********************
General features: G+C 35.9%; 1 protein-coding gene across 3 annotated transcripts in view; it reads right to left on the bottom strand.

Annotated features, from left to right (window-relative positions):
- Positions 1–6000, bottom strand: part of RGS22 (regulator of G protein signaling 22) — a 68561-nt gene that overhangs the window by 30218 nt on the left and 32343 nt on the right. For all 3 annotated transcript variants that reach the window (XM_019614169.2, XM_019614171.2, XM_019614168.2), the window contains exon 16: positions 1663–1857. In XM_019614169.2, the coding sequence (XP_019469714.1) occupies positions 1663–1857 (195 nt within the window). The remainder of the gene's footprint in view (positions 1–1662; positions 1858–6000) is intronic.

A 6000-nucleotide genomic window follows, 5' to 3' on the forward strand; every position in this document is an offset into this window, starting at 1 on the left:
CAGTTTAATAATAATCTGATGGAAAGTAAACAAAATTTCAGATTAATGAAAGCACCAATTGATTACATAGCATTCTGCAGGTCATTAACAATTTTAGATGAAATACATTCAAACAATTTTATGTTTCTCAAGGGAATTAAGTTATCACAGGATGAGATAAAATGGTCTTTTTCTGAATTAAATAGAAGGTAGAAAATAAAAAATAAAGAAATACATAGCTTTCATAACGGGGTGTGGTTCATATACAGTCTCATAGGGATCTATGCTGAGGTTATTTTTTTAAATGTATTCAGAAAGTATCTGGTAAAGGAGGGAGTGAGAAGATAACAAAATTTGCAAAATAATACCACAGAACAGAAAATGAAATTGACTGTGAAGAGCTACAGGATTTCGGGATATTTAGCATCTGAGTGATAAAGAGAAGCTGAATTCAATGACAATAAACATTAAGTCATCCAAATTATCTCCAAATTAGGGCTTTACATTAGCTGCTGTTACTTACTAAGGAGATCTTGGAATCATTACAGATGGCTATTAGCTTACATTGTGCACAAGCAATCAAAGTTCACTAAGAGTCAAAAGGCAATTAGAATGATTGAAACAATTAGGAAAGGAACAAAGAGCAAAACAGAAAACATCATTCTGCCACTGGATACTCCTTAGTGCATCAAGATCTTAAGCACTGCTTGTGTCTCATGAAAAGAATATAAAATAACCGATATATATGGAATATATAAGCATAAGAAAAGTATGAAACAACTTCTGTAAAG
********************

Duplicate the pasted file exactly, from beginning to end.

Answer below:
General features: G+C 35.9%; 1 protein-coding gene across 3 annotated transcripts in view; it reads right to left on the bottom strand.

Annotated features, from left to right (window-relative positions):
- Positions 1–6000, bottom strand: part of RGS22 (regulator of G protein signaling 22) — a 68561-nt gene that overhangs the window by 30218 nt on the left and 32343 nt on the right. For all 3 annotated transcript variants that reach the window (XM_019614169.2, XM_019614171.2, XM_019614168.2), the window contains exon 16: positions 1663–1857. In XM_019614169.2, the coding sequence (XP_019469714.1) occupies positions 1663–1857 (195 nt within the window). The remainder of the gene's footprint in view (positions 1–1662; positions 1858–6000) is intronic.

A 6000-nucleotide genomic window follows, 5' to 3' on the forward strand; every position in this document is an offset into this window, starting at 1 on the left:
CAGTTTAATAATAATCTGATGGAAAGTAAACAAAATTTCAGATTAATGAAAGCACCAATTGATTACATAGCATTCTGCAGGTCATTAACAATTTTAGATGAAATACATTCAAACAATTTTATGTTTCTCAAGGGAATTAAGTTATCACAGGATGAGATAAAATGGTCTTTTTCTGAATTAAATAGAAGGTAGAAAATAAAAAATAAAGAAATACATAGCTTTCATAACGGGGTGTGGTTCATATACAGTCTCATAGGGATCTATGCTGAGGTTATTTTTTTAAATGTATTCAGAAAGTATCTGGTAAAGGAGGGAGTGAGAAGATAACAAAATTTGCAAAATAATACCACAGAACAGAAAATGAAATTGACTGTGAAGAGCTACAGGATTTCGGGATATTTAGCATCTGAGTGATAAAGAGAAGCTGAATTCAATGACAATAAACATTAAGTCATCCAAATTATCTCCAAATTAGGGCTTTACATTAGCTGCTGTTACTTACTAAGGAGATCTTGGAATCATTACAGATGGCTATTAGCTTACATTGTGCACAAGCAATCAAAGTTCACTAAGAGTCAAAAGGCAATTAGAATGATTGAAACAATTAGGAAAGGAACAAAGAGCAAAACAGAAAACATCATTCTGCCACTGGATACTCCTTAGTGCATCAAGATCTTAAGCACTGCTTGTGTCTCATGAAAAGAATATAAAATAACCGATATATATGGAATATATAAGCATAAGAAAAGTATGAAACAACTTCTGTAAAG